There’s been a rather entertaining exchange going on in the comments of my Drug War Victims page. One of the interesting characters visiting that page is Jake, a real gung-ho drug warrior who referred to the victims as “sh*tbags” and thanked God for Nixon creating the DEA.
I think Kaptinemo is having way too much fun debating him.
Jake recently posted:
So then… what’s your solution guys? You want drugs to be legal? Okay. Let’s make all other crimes legal too. You know, i don’t think stealing should be a crime. Just because we don’t like a law… doesn’t mean we should just disgard it.
That paragraph would be a great one for a class studying logical fallacies. The Kaptin points out that Jake is guilty of conflation (combining disparate items into one). The statement also fits into the Ignoratio Elenchi fallacy (as do many drug warrior arguments) — arguing something completely irrelevant, or to an irrelevant thesis. [I thought about referring to red herring, but that often implies intentional misdirection. Aristotle referred to Ignoratio Elenchi as ignorance of what makes a refutation, which seems appropriate for Jake.] There are, I believe, two Ignoratio Elenchi arguments in Jake’s single statement. Can you find them?
Of course, such a ridiculous argument is also fun to counter in reverse:
- Why not have a 2 year minimum prison sentence for parking meter violations?
- Why not have no-knock guns-drawn middle-of-the-night raids for suspected tax fraud?
- Why not seize the cars of those who exceed the speed limit?
- Why not bust people for possession of Twinkies? (Do you want your children raised in a world where people get fat from eating Twinkies?)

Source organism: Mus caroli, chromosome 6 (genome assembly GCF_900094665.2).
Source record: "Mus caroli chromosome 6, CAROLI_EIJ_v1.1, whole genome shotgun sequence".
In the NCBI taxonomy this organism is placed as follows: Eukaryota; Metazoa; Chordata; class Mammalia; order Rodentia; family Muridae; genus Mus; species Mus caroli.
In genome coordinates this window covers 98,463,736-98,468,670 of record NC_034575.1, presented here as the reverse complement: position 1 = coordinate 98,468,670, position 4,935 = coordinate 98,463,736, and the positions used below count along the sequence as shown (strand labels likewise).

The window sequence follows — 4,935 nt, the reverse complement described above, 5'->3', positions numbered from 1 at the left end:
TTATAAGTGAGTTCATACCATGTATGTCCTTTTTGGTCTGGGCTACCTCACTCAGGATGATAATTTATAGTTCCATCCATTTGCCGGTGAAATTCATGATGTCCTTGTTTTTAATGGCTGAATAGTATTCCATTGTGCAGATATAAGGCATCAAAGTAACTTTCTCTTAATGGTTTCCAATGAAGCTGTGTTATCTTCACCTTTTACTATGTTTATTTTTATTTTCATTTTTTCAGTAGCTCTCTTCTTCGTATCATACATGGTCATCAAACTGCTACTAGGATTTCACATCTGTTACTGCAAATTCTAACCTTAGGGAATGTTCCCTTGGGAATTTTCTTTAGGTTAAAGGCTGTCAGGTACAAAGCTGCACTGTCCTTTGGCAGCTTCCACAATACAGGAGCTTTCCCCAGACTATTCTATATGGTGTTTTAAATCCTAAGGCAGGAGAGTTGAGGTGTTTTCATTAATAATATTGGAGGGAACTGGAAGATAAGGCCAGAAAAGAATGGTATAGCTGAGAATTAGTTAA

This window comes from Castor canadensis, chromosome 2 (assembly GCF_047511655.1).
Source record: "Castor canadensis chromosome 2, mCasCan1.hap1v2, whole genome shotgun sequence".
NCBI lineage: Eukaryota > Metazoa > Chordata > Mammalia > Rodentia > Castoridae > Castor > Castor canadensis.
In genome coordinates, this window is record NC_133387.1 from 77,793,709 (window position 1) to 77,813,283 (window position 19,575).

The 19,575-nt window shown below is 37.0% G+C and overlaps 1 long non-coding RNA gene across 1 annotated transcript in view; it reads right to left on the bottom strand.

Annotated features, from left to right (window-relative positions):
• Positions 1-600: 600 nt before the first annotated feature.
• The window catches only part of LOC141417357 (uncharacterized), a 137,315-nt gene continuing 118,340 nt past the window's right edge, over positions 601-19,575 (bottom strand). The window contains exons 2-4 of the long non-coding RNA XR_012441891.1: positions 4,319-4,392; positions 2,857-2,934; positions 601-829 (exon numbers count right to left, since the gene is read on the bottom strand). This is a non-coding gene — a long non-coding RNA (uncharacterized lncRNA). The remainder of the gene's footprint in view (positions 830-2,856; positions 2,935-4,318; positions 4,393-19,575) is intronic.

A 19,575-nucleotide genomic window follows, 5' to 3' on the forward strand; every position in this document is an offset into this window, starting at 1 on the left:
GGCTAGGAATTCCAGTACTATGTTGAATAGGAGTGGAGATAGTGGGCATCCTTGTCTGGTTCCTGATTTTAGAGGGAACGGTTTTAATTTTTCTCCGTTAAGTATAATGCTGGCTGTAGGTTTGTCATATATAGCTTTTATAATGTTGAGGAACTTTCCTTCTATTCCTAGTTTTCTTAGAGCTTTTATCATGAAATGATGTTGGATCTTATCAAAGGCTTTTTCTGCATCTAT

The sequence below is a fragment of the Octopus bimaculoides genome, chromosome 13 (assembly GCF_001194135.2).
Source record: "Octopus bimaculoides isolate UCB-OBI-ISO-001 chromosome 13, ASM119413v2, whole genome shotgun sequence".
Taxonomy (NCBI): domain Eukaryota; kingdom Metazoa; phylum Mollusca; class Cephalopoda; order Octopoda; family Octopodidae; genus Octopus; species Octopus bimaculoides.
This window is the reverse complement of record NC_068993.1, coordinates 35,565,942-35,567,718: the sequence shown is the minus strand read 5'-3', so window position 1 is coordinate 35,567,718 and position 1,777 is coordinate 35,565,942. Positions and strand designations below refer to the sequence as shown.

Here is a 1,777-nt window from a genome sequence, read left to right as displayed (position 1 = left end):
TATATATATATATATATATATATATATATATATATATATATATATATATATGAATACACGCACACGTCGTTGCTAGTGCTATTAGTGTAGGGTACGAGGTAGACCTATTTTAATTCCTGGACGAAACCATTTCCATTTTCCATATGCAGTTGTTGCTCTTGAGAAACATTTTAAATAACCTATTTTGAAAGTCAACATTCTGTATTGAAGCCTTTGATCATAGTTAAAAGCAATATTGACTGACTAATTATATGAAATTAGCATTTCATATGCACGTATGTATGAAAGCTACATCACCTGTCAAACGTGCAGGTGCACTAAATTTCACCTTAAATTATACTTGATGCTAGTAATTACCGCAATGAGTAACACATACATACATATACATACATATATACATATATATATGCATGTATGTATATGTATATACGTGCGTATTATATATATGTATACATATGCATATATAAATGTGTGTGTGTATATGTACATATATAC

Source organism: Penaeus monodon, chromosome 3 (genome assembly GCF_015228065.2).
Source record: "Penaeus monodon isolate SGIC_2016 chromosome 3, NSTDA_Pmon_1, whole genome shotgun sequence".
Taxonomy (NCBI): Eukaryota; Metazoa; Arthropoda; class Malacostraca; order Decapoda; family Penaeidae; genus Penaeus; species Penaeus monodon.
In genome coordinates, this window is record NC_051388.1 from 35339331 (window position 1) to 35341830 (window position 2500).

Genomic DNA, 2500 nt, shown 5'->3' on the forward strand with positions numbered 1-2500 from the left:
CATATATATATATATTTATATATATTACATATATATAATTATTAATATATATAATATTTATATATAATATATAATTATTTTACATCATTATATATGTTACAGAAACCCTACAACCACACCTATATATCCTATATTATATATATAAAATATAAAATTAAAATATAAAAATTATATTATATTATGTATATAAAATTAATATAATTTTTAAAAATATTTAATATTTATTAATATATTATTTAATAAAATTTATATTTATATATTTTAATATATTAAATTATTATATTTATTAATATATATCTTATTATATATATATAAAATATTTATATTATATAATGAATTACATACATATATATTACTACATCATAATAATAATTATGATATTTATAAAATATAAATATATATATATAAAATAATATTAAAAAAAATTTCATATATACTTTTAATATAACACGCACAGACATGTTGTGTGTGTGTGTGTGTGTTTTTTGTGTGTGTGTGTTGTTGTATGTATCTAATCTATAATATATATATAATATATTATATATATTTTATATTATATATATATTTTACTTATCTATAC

There’s another ignorant response I often see on bulletin boards when I’m wandering around the net (bringing us to the title of this post).
Someone in the discussion will rationally talk about how we can reduce violence, corruption, cost, overdoses, disease, etc. by ending the drug war. And then some Jake will say:
It seems to me that you would eliminate all the problems of the drug war if everybody just stopped making, selling, and using drugs.
Sigh. Yes, that’s true. And if wishes were horses…
Perhaps you have the ability to change the course of the stars in the sky. Because unless you do, the notion of completely eliminating drug use is a fantasy — a fiction, and has no place in a rational discussion.
This means the debate has to start with: “Given the fact that there will always be some people who make, sell, and use drugs regardless of what we do, what should our policy be?”
When you start to look at the realities of the arguments, and toss away the irrelevancies and impossibilities, then you’ll generally find that drug policy reform is the only logical approach that you can take.
I think that part of the reason that people resort to the arguments of ignorance is that they can’t handle the thought of “druggies winning.” They have decided that certain drugs are bad and those who use certain drugs are also bad. Therefore, those bad druggies must suffer. Then someone comes along and calmly and logically explains how ending prohibition would solve all sorts of problems, and a circuit in their head explodes. “But… but…” they whine in their head, “but… that would mean that the druggies would win! NOOOO!”
And they promptly yell “Well, why don’t you just legalize murder while you’re at it?”